Other cadres were graduates in education, natural resources, agricultural sciences, community development, nutrition and food safety public administration.
They were also employees of government departments, universities, non-governmental organisations and research bodies.
Those initiatives were expected to supplement the work of One Health Central and Eastern Africa, or OHCEA, a network of universities that offer public health and veterinary medicine in eight countries in East, Central, and West Africa.
But, according to a study, ‘One Health capacity building in Sub-Saharan Africa’, that was conducted by a group of researchers that included Kabasa, most of the universities that are members of OHCEA are too focused on research on zoonotic diseases.
“With the growing interest in One Health, the focus should move away from just infectious diseases to other issues such as antimicrobial resistance, climate change, environmental degradation and other topics that will help accomplish the United Nations’ Sustainability Development Goals,” stated the study.
Members of OHCEA include the University of Buea in Cameroon; Jimma University, Mekelle University and University of Addis Ababa in Ethiopia and University of Lubumbashi and University of Kinshasa in the Democratic Republic of Congo.
Other members of the network include: Muhimbili University of Health and Allied Sciences and Sokoine University of Agriculture in Tanzania; University of Rwanda; Makerere University in Uganda; Senegal’s Interstate School of Veterinary Sciences and Medicine in Dakar and the University of Nairobi and Moi University in Kenya.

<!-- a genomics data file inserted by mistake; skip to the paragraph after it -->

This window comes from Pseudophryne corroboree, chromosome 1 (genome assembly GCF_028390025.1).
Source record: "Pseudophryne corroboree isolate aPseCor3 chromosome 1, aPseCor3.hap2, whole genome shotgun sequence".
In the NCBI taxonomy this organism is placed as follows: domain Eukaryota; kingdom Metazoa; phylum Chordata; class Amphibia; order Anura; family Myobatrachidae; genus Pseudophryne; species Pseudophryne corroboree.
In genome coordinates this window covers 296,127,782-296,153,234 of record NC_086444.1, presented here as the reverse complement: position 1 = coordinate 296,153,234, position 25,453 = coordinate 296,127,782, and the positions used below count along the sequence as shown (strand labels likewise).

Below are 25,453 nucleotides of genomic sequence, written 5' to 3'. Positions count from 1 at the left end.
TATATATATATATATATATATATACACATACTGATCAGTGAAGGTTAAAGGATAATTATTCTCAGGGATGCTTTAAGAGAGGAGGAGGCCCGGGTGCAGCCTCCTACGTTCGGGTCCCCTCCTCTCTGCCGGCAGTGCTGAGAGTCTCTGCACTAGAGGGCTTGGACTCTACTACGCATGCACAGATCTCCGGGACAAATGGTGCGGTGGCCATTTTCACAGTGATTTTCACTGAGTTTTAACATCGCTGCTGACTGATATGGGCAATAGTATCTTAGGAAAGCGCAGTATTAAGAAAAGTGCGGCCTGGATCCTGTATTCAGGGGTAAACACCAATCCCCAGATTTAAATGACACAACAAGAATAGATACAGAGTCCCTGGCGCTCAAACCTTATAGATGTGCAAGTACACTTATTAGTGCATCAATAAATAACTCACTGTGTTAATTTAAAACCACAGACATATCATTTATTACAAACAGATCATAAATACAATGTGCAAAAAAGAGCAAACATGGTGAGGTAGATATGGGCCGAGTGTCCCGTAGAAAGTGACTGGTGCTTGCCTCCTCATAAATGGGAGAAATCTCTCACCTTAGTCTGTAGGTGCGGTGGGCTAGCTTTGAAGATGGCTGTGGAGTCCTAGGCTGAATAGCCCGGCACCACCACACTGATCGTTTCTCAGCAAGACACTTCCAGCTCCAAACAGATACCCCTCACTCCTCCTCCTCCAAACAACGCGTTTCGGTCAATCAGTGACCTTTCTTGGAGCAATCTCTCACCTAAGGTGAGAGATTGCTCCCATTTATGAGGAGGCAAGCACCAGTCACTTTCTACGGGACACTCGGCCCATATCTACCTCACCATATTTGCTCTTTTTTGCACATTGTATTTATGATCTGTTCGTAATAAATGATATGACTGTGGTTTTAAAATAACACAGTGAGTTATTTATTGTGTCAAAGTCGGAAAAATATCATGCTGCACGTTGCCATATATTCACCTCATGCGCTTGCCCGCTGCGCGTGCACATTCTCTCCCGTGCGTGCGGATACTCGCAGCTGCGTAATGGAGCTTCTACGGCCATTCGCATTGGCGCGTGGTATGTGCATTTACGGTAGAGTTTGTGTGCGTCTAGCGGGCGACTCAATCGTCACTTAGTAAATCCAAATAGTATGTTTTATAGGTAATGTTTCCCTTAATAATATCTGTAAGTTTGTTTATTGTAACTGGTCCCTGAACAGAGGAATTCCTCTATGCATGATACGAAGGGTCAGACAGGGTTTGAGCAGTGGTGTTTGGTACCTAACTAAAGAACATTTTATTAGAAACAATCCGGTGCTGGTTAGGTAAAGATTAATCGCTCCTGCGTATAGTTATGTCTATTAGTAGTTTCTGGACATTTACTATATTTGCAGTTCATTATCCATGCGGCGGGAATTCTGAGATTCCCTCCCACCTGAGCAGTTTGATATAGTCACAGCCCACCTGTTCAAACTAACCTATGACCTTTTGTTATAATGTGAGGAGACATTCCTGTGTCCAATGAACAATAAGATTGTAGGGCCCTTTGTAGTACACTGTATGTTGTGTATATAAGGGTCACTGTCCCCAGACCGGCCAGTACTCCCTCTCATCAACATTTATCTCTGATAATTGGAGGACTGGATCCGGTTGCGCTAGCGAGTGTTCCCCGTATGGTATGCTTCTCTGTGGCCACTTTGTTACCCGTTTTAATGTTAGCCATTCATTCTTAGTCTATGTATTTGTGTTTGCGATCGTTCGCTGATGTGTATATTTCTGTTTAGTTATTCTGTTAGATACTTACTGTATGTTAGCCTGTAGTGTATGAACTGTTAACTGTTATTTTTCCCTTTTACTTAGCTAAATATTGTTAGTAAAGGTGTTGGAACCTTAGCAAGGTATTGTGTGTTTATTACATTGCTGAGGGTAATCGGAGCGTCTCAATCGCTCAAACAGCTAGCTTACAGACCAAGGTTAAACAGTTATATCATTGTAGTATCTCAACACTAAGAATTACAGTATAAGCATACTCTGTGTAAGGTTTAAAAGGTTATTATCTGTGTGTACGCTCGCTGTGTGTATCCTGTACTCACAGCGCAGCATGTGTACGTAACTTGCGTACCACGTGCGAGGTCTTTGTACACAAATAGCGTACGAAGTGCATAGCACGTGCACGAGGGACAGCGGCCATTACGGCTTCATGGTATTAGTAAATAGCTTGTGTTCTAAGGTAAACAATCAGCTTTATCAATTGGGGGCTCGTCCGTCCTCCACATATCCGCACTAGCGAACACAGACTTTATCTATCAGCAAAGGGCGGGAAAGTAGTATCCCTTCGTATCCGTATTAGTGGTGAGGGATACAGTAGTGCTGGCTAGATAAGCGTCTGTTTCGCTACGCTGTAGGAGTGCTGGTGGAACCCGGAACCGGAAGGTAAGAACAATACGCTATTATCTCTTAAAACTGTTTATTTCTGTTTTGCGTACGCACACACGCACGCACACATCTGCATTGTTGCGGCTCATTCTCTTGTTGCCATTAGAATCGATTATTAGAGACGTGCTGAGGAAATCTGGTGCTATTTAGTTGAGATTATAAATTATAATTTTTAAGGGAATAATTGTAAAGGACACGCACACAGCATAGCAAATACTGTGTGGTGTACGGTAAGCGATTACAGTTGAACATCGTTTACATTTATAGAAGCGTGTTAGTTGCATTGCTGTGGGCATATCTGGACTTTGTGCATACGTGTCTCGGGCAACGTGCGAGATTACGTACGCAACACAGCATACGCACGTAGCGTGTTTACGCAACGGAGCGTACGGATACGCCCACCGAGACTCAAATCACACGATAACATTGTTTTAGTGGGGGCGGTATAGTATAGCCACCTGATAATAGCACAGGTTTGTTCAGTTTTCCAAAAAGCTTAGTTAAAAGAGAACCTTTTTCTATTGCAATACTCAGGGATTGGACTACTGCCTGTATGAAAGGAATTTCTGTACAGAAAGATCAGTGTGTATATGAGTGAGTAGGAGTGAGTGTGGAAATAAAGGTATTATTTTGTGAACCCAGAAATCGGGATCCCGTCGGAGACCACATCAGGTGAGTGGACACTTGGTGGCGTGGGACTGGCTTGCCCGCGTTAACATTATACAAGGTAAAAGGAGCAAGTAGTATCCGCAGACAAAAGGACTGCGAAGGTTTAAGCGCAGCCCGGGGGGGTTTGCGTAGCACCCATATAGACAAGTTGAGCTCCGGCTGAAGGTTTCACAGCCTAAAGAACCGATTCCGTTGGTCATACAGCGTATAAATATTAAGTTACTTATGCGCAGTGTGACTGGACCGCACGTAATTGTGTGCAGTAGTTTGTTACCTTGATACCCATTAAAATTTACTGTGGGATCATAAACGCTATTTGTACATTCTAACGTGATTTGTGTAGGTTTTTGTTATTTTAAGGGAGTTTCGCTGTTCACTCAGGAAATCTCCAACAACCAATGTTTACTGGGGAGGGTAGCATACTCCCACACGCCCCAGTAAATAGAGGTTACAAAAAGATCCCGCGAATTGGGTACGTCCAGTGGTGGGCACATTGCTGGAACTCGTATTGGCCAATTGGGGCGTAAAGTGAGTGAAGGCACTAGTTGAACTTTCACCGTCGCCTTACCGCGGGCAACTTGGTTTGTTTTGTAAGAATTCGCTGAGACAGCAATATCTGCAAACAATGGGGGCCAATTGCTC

The aim of the network is to promote the One Health approaches by mounting academic programmes towards building capacity in surveillance, reporting and disease outbreak response.
In this regard, members of OHCEA are mandated to establish undergraduate and post-graduate training and research in the One Health approach with inbuilt practical and applicable field skills.
But, taking into account that success of the One Health agenda is pegged on the establishment of robust multisectoral national frameworks and regional societal co-existence, Fatimata Niang, a professor of environmental sciences at the University Cheikh Anta Diop in Senegal, said poor governance, armed conflicts by rebel groups, competition for natural resources and limited funding for health were derailing proper implementation of One Health approaches in Africa.
She said that, amid other regions of the world, the continent is at the bottom of implementation of One Health standpoints, as networking among African countries is also very weak.
But, as Alimi pointed out, since the outbreak of COVID-19, many lessons have been learned about the benefits that could be accrued from One Health approaches and many African countries are now aware of the potential danger that could be lurking in ignorance of the risks of zoonotic diseases.
In support of capacity building, Michigan State University, in collaboration with the consortium of universities of global health, has developed a two-year competency-based masters degree programme in global health studies.
This article is published in partnership with the Alliance for African Partnership (AAP). University World News is solely responsible for the editorial content.